Mads Pedersen comes in the third favorite at +750 and Filippo Ganna at +1500. After that, it’s anyone’s guess.
The real question right now is, who will be the mystery guest in the Vélodrome André-Pétrieux as the favorites come to the line?
There probably will be one. And by “mystery guest,” let me be clear, I do not mean interloper. With apologies to the next big individual time trial, the final hour of Paris-Roubaix is the ultimate “race of truth.” There are no flukes, just commendable performances that we didn’t fully anticipate coming into the race. And they happen... not a lot. But they happen.
2022: Intermarché’s Tom Devriendt came into the velodrome with the quartet of riders who had vainly been chasing Dylan van Baarle, slipping ahead of Matej Mohorič for fourth place. Devriendt had been 37th in Paris-Roubaix in 2019, and at age 30, well, dad-strength is a thing in this race. [I don’t know if he has kids, but you take my point.] So it wasn’t completely insane to see him up there, but surprising nonetheless.
2021: 22-year-old Belgian Florian Vermeersch takes second place in the only (recent) autumn edition of l’Enfer du Nord, confirming his future as a serious contender there and a highly regarded prospect in the sport. Had he got round Sonny Colbrelli in the four-man sprint for the win, he would not have been the youngest winner ever, more like 7th or 8th, but he would have been about the same age as Merckx at the Cannibal’s breakthrough success. The race was led for a while by Gianni Moscon, who wasn’t a huge surprise based on one prior performance and his large engine, but wasn’t on too many betting slips beforehand. [Colbrelli himself was a surprise, riding for the first and only time, albeit after years of great success, so he can’t be called a “mystery” anything.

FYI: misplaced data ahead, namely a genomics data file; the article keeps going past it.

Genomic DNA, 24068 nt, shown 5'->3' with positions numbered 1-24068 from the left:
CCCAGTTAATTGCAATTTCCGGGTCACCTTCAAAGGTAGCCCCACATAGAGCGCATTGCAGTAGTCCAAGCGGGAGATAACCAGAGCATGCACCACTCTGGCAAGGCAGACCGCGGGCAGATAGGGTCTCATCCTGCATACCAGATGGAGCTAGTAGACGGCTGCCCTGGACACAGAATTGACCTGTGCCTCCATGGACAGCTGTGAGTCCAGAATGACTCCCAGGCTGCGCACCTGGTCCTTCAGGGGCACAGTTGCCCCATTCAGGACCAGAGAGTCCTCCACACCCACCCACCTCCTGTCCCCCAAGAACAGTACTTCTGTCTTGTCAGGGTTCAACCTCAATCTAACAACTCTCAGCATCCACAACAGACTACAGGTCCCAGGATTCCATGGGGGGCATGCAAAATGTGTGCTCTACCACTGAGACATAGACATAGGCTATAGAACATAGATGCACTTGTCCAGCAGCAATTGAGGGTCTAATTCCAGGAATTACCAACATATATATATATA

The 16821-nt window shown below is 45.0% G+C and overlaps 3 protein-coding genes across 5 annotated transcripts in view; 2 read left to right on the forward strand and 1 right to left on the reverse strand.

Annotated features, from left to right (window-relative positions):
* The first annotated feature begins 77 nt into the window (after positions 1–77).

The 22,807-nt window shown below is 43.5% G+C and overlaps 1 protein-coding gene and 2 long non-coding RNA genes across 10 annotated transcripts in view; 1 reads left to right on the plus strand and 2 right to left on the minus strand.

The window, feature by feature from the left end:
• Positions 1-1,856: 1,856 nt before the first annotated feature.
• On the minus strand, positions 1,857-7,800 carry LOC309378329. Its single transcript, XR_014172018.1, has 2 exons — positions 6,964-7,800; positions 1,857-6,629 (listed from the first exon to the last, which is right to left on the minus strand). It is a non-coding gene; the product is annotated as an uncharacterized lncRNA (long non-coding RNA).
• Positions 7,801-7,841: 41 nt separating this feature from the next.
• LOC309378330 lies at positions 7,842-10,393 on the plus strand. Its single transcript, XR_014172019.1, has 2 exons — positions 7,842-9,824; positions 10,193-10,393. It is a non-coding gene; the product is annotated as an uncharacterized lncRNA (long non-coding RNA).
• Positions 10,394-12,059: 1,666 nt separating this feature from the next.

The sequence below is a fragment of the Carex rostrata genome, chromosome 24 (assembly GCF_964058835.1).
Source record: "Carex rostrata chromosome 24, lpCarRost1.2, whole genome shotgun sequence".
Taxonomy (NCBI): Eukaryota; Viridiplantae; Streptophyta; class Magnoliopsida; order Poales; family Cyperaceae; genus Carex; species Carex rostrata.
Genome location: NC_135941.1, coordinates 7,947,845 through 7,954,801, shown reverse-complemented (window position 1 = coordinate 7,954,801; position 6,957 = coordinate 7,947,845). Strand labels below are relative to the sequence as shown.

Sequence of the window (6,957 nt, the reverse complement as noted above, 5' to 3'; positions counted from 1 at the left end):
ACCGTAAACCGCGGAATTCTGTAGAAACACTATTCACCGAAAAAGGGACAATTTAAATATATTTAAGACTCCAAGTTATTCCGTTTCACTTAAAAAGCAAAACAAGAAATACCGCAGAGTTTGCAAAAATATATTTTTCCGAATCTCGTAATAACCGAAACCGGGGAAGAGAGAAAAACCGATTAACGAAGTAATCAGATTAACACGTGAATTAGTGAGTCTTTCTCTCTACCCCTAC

2019: Skipping the 2020 race that didn’t happen, we dial back to pre-covid where Nils Politt was the unlikely podium finisher, second on the day, but after 7th the year before he was no mystery here. So I will go with Delko-Marseilles’ Evaldas Šiškevičius, who took ninth in his fifth try, which included three DNFs.